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The role of a Backbencher

Thomas C. Famous. Photo: Provided
By Thomas C. Famous

Today, let us take a moment to speak about the role of the backbencher. For clarity, a backbencher would be those who are elected to parliament but are not yet government ministers.

In the current setting within the Progressive Labour Party, there are 12 ministers and 12 backbenchers. Some may, rightfully, argue that within the One Bermuda Alliance there are 8 shadow ministers and 3 backbenchers.

Semantics aside, there are several responsibilities for those not within Cabinet.

One of their main roles would be to support the government mandate. This would mean, as a prime example that at present there is a government drive to get more Bermudians employed at every level.

MPs can support that initiative by assisting persons in their constituencies to take up opportunities at the Department of Workforce Development and or courses for career retooling at the Bermuda College.

Another key role of MPs is to help educate the electorate on a macro and micro scale regarding government platforms and initiatives.

Another important responsibility of MPs is partaking in committee work. This would mean parliamentary committees such as the Public Accounts Committee, more commonly known as the PAC. These committees oversee the spending of government ministries and capital projects.

Interestingly, this committee, which consists of 4 government MPs and 3 opposition MPs, is always headed up by the opposition party.

Other examples of parliamentary committees are; House and Grounds and Standing Orders Committee.

There are a host of other things that backbenchers are responsible for such as; area cleanups, party fundraising events, branch activities and maintaining relationships with social partners.

Social partners would include; unions, churches, civic groups and area school PTAs.

MPs must also do their part to learn more about local, regional and international politics. This can be done by becoming avid readers and or taking up parliamentary courses offered by the Commonwealth Parliamentary Association (CPA).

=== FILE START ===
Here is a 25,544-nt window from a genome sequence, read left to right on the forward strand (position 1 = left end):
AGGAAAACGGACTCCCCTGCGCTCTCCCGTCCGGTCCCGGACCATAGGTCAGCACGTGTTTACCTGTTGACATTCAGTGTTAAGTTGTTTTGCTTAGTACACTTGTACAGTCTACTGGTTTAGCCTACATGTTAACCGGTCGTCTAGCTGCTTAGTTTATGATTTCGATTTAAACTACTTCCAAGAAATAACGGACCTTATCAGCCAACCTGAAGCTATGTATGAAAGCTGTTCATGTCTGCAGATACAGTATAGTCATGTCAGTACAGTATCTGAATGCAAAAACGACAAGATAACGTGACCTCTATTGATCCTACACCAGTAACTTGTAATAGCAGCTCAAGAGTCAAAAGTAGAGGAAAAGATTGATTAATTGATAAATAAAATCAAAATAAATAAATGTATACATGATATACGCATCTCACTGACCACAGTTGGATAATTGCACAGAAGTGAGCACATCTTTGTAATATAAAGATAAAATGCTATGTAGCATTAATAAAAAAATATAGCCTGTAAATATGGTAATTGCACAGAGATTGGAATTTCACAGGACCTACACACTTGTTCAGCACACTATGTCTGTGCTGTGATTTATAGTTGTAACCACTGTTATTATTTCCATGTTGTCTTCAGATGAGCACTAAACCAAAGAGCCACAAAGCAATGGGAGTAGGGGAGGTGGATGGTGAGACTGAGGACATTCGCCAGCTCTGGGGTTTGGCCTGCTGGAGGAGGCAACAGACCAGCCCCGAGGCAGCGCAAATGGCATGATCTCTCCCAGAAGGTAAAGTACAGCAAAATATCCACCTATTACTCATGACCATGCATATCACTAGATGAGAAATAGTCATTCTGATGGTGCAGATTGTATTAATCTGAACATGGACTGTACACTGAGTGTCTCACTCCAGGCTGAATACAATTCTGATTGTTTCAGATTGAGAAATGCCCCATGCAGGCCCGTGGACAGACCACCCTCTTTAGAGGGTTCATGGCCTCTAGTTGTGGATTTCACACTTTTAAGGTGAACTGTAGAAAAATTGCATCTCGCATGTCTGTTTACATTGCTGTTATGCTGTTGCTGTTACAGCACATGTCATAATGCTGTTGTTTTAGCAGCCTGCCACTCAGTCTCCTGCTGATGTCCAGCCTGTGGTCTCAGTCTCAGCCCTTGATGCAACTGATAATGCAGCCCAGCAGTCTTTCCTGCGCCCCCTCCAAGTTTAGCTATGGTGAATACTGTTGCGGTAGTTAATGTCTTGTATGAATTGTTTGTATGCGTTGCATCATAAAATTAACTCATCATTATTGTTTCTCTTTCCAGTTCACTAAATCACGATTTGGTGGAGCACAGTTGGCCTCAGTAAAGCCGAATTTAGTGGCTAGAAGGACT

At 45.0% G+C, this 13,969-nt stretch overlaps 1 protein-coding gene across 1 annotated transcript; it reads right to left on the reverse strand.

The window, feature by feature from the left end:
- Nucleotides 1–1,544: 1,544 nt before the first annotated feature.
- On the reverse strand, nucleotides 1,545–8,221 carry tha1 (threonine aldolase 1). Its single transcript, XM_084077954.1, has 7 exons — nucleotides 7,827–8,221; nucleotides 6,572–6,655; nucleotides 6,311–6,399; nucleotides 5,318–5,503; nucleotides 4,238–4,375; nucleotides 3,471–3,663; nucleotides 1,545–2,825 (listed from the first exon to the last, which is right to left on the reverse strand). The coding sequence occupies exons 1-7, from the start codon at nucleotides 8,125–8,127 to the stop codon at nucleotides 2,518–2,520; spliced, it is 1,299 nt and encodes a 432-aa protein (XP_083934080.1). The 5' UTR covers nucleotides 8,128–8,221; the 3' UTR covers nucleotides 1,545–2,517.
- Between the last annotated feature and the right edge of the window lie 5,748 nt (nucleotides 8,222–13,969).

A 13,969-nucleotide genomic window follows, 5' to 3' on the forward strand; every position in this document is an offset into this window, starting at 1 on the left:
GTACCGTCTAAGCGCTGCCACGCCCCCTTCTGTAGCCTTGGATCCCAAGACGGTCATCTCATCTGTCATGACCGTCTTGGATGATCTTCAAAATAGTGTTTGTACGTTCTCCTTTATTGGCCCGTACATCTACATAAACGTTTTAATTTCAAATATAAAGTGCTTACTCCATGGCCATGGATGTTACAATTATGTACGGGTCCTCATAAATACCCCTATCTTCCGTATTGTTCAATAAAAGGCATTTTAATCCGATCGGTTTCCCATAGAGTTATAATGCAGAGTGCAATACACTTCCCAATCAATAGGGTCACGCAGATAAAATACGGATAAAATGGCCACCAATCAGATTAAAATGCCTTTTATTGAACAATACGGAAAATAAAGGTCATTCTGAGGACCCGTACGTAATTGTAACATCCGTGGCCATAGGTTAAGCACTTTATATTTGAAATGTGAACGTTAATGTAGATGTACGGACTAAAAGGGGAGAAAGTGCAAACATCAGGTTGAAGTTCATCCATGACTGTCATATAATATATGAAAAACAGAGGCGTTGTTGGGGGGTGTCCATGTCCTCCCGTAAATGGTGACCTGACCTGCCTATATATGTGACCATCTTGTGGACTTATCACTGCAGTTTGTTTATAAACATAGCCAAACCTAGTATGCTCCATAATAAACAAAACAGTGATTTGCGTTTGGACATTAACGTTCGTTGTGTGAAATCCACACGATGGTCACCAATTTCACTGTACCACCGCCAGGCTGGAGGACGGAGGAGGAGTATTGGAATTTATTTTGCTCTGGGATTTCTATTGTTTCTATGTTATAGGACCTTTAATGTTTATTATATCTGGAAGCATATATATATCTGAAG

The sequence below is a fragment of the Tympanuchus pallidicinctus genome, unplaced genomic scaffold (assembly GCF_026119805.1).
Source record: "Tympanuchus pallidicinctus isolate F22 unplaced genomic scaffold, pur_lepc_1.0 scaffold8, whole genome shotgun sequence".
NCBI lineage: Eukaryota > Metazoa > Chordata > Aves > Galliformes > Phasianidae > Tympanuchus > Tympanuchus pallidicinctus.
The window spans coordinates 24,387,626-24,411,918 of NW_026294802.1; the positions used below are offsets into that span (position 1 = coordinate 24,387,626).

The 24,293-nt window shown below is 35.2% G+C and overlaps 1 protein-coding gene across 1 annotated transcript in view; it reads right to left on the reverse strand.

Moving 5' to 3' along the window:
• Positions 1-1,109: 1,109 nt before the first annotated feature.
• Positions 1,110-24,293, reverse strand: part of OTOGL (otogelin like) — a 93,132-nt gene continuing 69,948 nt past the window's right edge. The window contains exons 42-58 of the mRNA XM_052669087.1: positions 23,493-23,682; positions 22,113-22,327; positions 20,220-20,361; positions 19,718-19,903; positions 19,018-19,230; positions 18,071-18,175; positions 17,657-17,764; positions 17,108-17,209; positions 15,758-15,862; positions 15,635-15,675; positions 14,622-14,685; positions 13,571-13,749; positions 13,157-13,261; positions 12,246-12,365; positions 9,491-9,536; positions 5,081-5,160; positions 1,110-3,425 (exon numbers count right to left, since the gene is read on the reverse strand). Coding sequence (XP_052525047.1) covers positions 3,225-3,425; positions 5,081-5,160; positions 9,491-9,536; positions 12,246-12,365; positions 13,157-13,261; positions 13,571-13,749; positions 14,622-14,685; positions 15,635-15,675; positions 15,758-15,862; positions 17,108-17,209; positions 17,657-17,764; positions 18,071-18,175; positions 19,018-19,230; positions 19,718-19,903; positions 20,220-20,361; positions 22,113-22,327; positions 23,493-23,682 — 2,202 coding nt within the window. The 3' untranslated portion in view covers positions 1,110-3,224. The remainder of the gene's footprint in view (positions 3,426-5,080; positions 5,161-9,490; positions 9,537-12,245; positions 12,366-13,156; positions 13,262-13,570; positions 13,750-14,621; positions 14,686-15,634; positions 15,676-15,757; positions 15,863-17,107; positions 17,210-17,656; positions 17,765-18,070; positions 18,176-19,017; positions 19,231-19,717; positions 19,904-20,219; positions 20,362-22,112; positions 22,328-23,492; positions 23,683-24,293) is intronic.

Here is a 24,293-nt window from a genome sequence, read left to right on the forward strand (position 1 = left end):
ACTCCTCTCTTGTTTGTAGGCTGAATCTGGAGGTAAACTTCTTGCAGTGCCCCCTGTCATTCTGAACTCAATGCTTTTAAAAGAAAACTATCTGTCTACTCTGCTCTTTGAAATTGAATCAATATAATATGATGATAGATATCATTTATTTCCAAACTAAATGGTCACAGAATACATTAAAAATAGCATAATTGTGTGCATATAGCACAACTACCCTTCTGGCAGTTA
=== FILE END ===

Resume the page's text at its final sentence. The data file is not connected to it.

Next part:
In some instances, MPs are paired as understudies to Ministers. This exercise allows them to not only have a better understanding of the work of the respective ministries but also to assist the Minister in carrying out their wide range of duties.

With Ministers being so deeply engrossed in their responsibilities such as, but not limited to; education, finance and immigration, they are often not able to attend all of the concerns of their constituents.

As such, MPs must pitch in helping to canvass all seats and visiting seniors across the island.

Quite frankly, many ministers, no matter which government, are often rightfully criticised for not being in their constituencies as often as they were prior to going into Cabinet.

However, the reality is that if a Minister has a series of meetings locally or overseas they cannot knock on doors at the same time.

What every elected official must remember is this, the first job of any politician is to remain in contact with their voters. So, if the Minister cannot do it, then the backbench has to step in to assist.

Again, this is where MPs have to remember that they must operate as a team as they were voted in as a team.

After all, today they may be backbenchers, but tomorrow they themselves may be Ministers.

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